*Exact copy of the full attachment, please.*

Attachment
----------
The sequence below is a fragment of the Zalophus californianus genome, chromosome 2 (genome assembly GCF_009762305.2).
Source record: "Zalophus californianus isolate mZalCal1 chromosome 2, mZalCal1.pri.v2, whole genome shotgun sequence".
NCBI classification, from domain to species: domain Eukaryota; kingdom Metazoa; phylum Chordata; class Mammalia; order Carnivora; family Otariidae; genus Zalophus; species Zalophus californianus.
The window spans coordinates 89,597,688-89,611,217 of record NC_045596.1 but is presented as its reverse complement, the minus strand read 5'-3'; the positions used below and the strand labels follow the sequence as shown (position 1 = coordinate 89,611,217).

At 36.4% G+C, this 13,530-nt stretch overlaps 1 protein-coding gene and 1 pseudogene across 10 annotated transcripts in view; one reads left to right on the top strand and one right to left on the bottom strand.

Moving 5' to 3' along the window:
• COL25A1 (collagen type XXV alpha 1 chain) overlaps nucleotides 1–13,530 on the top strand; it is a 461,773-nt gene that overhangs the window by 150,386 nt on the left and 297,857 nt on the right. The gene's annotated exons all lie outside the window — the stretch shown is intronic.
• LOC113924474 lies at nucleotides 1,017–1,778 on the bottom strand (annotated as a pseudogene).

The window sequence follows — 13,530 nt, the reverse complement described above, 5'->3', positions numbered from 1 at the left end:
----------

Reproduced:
The sequence below is a fragment of the Zalophus californianus genome, chromosome 2 (genome assembly GCF_009762305.2).
Source record: "Zalophus californianus isolate mZalCal1 chromosome 2, mZalCal1.pri.v2, whole genome shotgun sequence".
NCBI classification, from domain to species: domain Eukaryota; kingdom Metazoa; phylum Chordata; class Mammalia; order Carnivora; family Otariidae; genus Zalophus; species Zalophus californianus.
The window spans coordinates 89,597,688-89,611,217 of record NC_045596.1 but is presented as its reverse complement, the minus strand read 5'-3'; the positions used below and the strand labels follow the sequence as shown (position 1 = coordinate 89,611,217).

At 36.4% G+C, this 13,530-nt stretch overlaps 1 protein-coding gene and 1 pseudogene across 10 annotated transcripts in view; one reads left to right on the top strand and one right to left on the bottom strand.

Moving 5' to 3' along the window:
• COL25A1 (collagen type XXV alpha 1 chain) overlaps nucleotides 1–13,530 on the top strand; it is a 461,773-nt gene that overhangs the window by 150,386 nt on the left and 297,857 nt on the right. The gene's annotated exons all lie outside the window — the stretch shown is intronic.
• LOC113924474 lies at nucleotides 1,017–1,778 on the bottom strand (annotated as a pseudogene).

The window sequence follows — 13,530 nt, the reverse complement described above, 5'->3', positions numbered from 1 at the left end: